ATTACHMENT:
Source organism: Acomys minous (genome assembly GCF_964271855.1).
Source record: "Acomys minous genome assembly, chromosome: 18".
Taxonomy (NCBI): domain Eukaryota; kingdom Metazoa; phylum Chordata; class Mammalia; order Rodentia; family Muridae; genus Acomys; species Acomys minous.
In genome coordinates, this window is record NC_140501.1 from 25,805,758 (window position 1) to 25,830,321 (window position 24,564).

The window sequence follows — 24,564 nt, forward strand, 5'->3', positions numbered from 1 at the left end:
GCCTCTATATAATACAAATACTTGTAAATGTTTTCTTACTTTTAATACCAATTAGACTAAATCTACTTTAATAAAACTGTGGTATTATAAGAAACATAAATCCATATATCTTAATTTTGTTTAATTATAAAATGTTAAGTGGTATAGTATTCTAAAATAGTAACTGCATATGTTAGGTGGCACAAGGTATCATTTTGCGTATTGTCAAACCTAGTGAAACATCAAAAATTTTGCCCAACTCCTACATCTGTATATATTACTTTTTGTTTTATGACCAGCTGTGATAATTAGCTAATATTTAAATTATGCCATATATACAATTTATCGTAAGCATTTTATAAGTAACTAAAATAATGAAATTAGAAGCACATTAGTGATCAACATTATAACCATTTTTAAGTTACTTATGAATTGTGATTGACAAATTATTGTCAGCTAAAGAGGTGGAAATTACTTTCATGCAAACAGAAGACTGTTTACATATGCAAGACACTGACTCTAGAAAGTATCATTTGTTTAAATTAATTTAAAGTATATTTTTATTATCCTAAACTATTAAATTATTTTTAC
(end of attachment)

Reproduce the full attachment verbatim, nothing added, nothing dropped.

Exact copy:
Source organism: Acomys minous (genome assembly GCF_964271855.1).
Source record: "Acomys minous genome assembly, chromosome: 18".
Taxonomy (NCBI): domain Eukaryota; kingdom Metazoa; phylum Chordata; class Mammalia; order Rodentia; family Muridae; genus Acomys; species Acomys minous.
In genome coordinates, this window is record NC_140501.1 from 25,805,758 (window position 1) to 25,830,321 (window position 24,564).

The window sequence follows — 24,564 nt, forward strand, 5'->3', positions numbered from 1 at the left end:
GCCTCTATATAATACAAATACTTGTAAATGTTTTCTTACTTTTAATACCAATTAGACTAAATCTACTTTAATAAAACTGTGGTATTATAAGAAACATAAATCCATATATCTTAATTTTGTTTAATTATAAAATGTTAAGTGGTATAGTATTCTAAAATAGTAACTGCATATGTTAGGTGGCACAAGGTATCATTTTGCGTATTGTCAAACCTAGTGAAACATCAAAAATTTTGCCCAACTCCTACATCTGTATATATTACTTTTTGTTTTATGACCAGCTGTGATAATTAGCTAATATTTAAATTATGCCATATATACAATTTATCGTAAGCATTTTATAAGTAACTAAAATAATGAAATTAGAAGCACATTAGTGATCAACATTATAACCATTTTTAAGTTACTTATGAATTGTGATTGACAAATTATTGTCAGCTAAAGAGGTGGAAATTACTTTCATGCAAACAGAAGACTGTTTACATATGCAAGACACTGACTCTAGAAAGTATCATTTGTTTAAATTAATTTAAAGTATATTTTTATTATCCTAAACTATTAAATTATTTTTAC